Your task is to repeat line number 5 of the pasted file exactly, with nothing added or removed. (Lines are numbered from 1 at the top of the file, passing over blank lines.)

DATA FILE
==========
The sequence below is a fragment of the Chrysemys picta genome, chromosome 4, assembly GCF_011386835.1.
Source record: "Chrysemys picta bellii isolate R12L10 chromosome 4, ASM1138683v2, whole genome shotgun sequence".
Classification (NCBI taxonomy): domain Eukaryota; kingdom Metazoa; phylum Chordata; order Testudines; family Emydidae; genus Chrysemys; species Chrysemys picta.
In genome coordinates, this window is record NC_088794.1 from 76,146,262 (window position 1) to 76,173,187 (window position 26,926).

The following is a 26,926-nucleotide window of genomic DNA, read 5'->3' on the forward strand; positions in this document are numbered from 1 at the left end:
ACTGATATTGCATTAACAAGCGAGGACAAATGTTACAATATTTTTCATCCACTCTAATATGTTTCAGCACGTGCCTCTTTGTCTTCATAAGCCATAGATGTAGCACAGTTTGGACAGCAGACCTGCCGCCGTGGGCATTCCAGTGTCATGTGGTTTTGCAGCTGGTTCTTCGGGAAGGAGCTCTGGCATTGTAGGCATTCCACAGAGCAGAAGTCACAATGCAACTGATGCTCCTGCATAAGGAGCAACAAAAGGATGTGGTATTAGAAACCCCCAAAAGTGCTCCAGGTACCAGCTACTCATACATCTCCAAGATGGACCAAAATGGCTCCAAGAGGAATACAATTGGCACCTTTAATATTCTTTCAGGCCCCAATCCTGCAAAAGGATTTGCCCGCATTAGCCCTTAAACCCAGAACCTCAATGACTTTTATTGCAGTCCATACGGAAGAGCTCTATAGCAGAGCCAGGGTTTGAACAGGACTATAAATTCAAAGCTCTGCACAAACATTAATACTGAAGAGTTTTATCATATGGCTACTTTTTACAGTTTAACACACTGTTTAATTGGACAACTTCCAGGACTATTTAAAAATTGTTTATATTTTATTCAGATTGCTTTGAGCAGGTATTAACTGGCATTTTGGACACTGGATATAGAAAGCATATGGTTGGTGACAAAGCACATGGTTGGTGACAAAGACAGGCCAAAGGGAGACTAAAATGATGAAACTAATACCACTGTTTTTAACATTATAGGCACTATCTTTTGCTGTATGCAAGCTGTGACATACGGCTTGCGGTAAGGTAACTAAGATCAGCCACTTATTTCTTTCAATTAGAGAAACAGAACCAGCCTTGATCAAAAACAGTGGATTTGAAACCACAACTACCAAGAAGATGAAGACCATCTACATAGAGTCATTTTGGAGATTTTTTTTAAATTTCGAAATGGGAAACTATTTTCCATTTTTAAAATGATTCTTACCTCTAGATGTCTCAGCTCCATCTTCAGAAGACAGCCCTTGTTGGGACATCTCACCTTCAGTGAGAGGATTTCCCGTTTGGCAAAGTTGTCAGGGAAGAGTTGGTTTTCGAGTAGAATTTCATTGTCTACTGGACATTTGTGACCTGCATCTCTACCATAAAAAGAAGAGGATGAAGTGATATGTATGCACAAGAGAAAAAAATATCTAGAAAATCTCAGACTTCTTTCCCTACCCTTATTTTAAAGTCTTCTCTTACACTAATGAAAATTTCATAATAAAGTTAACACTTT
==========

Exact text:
The following is a 26,926-nucleotide window of genomic DNA, read 5'->3' on the forward strand; positions in this document are numbered from 1 at the left end: